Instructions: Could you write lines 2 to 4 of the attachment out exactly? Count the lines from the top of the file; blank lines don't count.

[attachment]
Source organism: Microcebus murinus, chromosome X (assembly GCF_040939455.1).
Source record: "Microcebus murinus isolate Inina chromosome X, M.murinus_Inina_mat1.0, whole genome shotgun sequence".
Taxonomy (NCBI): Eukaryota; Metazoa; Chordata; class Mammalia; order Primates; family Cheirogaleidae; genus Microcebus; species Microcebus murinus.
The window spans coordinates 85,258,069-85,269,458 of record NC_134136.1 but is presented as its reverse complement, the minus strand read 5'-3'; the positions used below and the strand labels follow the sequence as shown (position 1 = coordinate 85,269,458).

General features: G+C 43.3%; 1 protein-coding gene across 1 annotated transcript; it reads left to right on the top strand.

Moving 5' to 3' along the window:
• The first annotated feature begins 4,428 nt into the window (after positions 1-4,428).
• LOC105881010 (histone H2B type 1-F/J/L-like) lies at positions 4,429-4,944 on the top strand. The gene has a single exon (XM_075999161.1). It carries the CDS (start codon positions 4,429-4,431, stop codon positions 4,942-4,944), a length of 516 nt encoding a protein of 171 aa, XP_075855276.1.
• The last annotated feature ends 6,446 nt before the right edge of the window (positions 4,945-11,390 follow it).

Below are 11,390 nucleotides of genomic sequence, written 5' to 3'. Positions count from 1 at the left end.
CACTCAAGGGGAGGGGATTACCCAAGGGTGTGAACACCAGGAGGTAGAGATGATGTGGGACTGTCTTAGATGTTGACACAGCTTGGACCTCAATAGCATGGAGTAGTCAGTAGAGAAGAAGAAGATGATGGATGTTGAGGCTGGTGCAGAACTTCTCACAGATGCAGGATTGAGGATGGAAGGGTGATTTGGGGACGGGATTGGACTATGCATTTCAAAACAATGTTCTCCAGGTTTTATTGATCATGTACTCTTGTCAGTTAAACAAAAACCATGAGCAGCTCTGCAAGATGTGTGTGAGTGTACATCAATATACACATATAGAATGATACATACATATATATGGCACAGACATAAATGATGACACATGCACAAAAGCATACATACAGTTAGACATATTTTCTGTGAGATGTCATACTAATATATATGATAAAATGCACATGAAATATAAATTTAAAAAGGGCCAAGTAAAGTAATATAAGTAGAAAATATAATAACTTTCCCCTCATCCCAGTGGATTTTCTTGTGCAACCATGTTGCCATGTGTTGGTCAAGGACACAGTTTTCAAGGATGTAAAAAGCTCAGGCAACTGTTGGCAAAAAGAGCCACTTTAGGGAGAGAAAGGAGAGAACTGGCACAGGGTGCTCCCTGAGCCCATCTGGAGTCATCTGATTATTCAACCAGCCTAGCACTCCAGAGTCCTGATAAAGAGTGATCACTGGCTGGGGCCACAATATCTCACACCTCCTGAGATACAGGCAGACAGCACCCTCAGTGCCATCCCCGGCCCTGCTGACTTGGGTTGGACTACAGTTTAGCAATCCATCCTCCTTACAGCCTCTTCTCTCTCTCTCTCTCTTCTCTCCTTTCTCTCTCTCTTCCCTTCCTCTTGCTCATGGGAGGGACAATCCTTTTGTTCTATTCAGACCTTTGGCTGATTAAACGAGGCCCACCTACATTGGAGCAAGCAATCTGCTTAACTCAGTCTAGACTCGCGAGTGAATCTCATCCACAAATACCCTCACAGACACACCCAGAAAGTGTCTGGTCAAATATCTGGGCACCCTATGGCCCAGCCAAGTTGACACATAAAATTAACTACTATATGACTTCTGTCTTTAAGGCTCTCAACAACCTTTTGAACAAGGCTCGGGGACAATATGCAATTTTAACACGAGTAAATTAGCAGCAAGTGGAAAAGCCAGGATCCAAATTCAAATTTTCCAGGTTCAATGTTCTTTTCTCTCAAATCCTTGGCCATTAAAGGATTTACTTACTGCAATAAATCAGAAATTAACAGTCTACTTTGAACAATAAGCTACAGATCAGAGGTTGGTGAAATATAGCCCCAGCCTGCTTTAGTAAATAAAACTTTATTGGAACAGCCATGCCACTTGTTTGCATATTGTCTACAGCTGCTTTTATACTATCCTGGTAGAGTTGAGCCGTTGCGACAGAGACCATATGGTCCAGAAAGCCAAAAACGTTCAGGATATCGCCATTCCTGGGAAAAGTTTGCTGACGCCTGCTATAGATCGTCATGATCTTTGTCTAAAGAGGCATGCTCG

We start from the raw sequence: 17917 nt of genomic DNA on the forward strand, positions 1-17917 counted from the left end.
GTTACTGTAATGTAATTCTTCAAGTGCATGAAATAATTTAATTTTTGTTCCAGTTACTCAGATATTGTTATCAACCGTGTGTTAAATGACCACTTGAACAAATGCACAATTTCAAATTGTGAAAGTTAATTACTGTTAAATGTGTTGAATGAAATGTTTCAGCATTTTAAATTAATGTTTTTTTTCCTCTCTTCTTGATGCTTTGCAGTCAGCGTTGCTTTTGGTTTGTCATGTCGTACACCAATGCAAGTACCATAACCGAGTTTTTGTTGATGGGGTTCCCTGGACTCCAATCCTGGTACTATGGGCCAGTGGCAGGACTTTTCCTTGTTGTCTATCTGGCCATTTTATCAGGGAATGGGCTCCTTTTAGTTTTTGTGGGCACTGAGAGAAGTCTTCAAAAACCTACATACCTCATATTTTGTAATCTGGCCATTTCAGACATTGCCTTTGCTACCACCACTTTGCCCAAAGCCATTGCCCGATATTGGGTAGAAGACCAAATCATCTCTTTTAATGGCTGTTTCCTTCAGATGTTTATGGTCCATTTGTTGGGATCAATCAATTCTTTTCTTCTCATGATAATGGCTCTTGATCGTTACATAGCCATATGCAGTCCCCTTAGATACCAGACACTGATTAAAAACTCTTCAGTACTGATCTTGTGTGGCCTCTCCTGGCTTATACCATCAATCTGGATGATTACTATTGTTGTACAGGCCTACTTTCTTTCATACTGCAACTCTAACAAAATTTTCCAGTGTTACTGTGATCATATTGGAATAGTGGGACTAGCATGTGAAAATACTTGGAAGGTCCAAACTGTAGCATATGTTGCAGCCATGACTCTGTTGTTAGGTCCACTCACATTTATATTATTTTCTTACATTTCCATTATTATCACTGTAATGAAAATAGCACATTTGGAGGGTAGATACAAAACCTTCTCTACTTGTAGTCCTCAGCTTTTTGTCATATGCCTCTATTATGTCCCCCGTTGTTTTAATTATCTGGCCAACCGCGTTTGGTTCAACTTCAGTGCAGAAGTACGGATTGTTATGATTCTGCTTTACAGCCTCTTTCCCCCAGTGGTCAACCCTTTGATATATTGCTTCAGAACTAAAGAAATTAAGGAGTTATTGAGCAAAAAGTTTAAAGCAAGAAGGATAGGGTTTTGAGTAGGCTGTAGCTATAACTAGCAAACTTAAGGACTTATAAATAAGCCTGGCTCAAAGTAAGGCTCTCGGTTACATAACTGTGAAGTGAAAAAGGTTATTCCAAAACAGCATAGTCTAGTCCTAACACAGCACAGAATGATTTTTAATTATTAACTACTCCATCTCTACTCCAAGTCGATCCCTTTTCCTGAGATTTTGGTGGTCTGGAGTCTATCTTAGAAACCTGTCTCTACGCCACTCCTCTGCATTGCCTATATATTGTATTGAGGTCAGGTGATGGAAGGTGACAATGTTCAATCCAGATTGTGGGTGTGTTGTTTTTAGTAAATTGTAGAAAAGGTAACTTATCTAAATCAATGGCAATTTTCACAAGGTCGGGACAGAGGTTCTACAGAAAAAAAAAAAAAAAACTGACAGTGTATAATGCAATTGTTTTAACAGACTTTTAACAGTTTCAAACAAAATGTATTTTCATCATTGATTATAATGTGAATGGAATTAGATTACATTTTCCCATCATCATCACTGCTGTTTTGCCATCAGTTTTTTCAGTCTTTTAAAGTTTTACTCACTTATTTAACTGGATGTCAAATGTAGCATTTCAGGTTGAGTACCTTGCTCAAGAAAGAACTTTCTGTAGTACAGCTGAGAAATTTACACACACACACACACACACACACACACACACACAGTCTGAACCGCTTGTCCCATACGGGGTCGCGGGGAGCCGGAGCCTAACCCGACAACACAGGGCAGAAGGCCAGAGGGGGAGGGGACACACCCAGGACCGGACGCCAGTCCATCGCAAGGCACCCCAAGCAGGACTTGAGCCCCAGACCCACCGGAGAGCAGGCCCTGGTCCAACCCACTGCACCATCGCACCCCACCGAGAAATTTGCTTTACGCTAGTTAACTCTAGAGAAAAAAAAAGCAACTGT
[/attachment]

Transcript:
Source record: "Microcebus murinus isolate Inina chromosome X, M.murinus_Inina_mat1.0, whole genome shotgun sequence".
Taxonomy (NCBI): Eukaryota; Metazoa; Chordata; class Mammalia; order Primates; family Cheirogaleidae; genus Microcebus; species Microcebus murinus.
The window spans coordinates 85,258,069-85,269,458 of record NC_134136.1 but is presented as its reverse complement, the minus strand read 5'-3'; the positions used below and the strand labels follow the sequence as shown (position 1 = coordinate 85,269,458).